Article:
Baron & Budd Announces $22 Million Settlement in Lawsuit Against the World’s Largest Eye Glass Lens Manufacturer
This ground-breaking case is the first settlement against an entity in this industry August 24,...READ MORE
National law firm represents more than 300 communities across the United States in litigation against drug companies, alleging costs of treatment for addiction, education and law enforcement tied to pervasive opioid abuse
SAN DIEGO – May 8, 2018 – Today, the national law firm of Baron & Budd announced that it will file lawsuits on behalf of 30 California counties against many of the nation’s largest pharmaceutical manufacturers and distributors for their role in creating a widespread diversion of prescription opiates for nonmedical purposes. The suits seek an abatement remedy in addition to legal damages to reimburse taxpayers for money spent providing social resources in response to the opioid crisis.
The 30 Counties have organized through the California Opioid Consortium and represent the interests of approximately 10.5 million California residents. Each of the 30 counties are filing suit in federal court and expect their cases to be transferred into the Multi-District Litigation, which is being overseen by U.S. District Judge Dan Polster of the Northern District of Ohio. To date, more than 500 public entities have filed similar suits around the country.
“As a California native, I stand with these 30 counties to recover taxpayer funds and to prevent the proliferation of the crisis. For too long, local governments have subsidized the bad acts of some of the largest corporations in our country which are reaping billion-dollar profits and placing profits over public safety,” said Baron & Budd Shareholder, John Fiske. “These 30 counties are standing up for their communities, and I am proud to be a part of their action.”
The California Opioid Consortium and its counsel have developed evidence that many of the nation’s largest drug manufactures misinformed doctors about the addictiveness and efficacy of opioids. The manufacturer Defendants include Purdue Pharma; Teva Ltd; Janssen Pharmaceuticals, Inc. (a wholly-owned subsidiary of Johnson & Johnson); Endo Health Solutions, Inc.; Allergan PLC; and Mallinckrodt. Drugs manufactured by these companies include, but are not limited to: OxyContin, Actiq, Fentora, Duragesic, Nucynta, Nucynta ER, Opana/Opana ER, Percodan, Percocet, Zydone, Kadian and Norco.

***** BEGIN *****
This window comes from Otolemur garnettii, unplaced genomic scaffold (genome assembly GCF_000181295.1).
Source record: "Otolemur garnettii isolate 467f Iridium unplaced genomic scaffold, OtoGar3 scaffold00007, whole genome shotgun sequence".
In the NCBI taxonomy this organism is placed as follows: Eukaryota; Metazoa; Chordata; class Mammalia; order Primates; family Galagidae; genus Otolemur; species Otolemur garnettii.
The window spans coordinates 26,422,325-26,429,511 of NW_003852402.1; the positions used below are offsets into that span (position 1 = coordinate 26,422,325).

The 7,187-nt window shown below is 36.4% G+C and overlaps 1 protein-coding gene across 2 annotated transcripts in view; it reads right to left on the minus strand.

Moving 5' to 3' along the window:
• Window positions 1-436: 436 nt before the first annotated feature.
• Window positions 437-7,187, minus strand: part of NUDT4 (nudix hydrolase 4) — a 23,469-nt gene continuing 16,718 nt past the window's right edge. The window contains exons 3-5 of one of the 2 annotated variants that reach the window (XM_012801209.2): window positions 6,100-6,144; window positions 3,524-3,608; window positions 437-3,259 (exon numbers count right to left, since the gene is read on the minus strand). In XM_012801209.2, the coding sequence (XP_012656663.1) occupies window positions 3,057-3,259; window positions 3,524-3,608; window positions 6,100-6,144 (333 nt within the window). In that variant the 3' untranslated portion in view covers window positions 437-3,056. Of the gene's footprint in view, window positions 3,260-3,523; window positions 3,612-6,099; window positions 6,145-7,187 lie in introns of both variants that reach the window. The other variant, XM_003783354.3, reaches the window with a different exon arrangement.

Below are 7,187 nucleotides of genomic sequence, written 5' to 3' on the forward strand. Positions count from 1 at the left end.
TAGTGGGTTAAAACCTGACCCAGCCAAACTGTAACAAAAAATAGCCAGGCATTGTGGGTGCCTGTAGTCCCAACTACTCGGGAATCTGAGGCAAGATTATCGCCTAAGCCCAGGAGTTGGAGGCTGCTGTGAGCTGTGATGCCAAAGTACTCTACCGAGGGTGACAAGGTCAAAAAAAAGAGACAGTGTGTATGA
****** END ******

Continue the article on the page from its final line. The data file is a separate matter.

The lawsuits also name the nation’s largest drug distributors – Cardinal Health, AmerisourceBergen, and McKesson Corp. – alleging that the companies failed to monitor, identify and report “suspicious” opioid shipments to pharmacies, in violation of the federal Controlled Substances Act. Some suits also name other large national distributors and retailers.
The legal team representing the counties includes the law firms of Baron & Budd; Levin, Papantonio, Thomas, Mitchell, Rafferty & Proctor; Powell & Majestro; Greene Ketchum Bailey Farrell & Tweel; Hill, Peterson, Carper, Bee & Deitzler; and McHugh Fuller Law Group. The firms currently represent more than 300 cities and counties throughout the United States for opioid-related claims. Baron & Budd serves as lead counsel to approximately 80 percent of the municipalities that have filed suit against pharmaceutical distributors for opioid-related cases.
Baron & Budd, P.C. is among the largest and most accomplished plaintiffs’ law firms in the country. With more than 40 years of experience, Baron & Budd has the expertise and resources to handle complex litigation throughout the United States. As a law firm that takes pride in remaining at the forefront of litigation, Baron & Budd has spearheaded many significant cases for hundreds of entities and thousands of individuals. Since the firm was founded in 1977, Baron & Budd has achieved substantial national acclaim for its work on cutting-edge litigation, trying hundreds of cases to verdict and settling tens of thousands of cases in areas of litigation as diverse as dangerous pharmaceuticals and defective medical devices, asbestos and mesothelioma, environmental contamination, fraudulent banking practices, motor vehicles, employment, and other consumer fraud issues.